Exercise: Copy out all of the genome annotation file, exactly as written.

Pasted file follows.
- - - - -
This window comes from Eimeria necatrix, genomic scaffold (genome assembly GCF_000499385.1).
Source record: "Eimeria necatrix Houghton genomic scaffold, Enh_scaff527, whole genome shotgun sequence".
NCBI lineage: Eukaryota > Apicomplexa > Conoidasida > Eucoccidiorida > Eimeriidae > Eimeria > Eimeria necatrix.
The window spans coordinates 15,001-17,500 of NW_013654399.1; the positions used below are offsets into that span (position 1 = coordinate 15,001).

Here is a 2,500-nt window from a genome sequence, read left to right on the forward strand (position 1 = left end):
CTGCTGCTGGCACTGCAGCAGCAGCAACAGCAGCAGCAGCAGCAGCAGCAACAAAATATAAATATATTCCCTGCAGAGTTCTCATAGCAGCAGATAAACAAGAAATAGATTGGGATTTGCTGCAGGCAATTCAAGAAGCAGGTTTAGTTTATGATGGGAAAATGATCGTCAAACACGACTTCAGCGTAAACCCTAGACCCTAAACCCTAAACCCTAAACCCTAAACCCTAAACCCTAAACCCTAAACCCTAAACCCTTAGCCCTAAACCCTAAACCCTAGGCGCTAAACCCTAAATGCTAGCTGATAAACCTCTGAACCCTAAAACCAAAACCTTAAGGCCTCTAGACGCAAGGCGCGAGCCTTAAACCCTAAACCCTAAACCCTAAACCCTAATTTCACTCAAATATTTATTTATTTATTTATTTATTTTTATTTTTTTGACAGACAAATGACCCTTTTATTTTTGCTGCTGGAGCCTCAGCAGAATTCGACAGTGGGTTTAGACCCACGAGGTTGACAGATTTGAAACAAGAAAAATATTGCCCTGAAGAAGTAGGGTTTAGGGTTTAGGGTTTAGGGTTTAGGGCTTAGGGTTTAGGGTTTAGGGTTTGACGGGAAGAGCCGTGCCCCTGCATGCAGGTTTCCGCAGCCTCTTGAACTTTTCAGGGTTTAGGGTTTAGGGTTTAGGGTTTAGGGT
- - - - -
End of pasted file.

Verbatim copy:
This window comes from Eimeria necatrix, genomic scaffold (genome assembly GCF_000499385.1).
Source record: "Eimeria necatrix Houghton genomic scaffold, Enh_scaff527, whole genome shotgun sequence".
NCBI lineage: Eukaryota > Apicomplexa > Conoidasida > Eucoccidiorida > Eimeriidae > Eimeria > Eimeria necatrix.
The window spans coordinates 15,001-17,500 of NW_013654399.1; the positions used below are offsets into that span (position 1 = coordinate 15,001).

Here is a 2,500-nt window from a genome sequence, read left to right on the forward strand (position 1 = left end):
CTGCTGCTGGCACTGCAGCAGCAGCAACAGCAGCAGCAGCAGCAGCAGCAACAAAATATAAATATATTCCCTGCAGAGTTCTCATAGCAGCAGATAAACAAGAAATAGATTGGGATTTGCTGCAGGCAATTCAAGAAGCAGGTTTAGTTTATGATGGGAAAATGATCGTCAAACACGACTTCAGCGTAAACCCTAGACCCTAAACCCTAAACCCTAAACCCTAAACCCTAAACCCTAAACCCTAAACCCTAAACCCTTAGCCCTAAACCCTAAACCCTAGGCGCTAAACCCTAAATGCTAGCTGATAAACCTCTGAACCCTAAAACCAAAACCTTAAGGCCTCTAGACGCAAGGCGCGAGCCTTAAACCCTAAACCCTAAACCCTAAACCCTAATTTCACTCAAATATTTATTTATTTATTTATTTATTTTTATTTTTTTGACAGACAAATGACCCTTTTATTTTTGCTGCTGGAGCCTCAGCAGAATTCGACAGTGGGTTTAGACCCACGAGGTTGACAGATTTGAAACAAGAAAAATATTGCCCTGAAGAAGTAGGGTTTAGGGTTTAGGGTTTAGGGTTTAGGGCTTAGGGTTTAGGGTTTAGGGTTTGACGGGAAGAGCCGTGCCCCTGCATGCAGGTTTCCGCAGCCTCTTGAACTTTTCAGGGTTTAGGGTTTAGGGTTTAGGGTTTAGGGT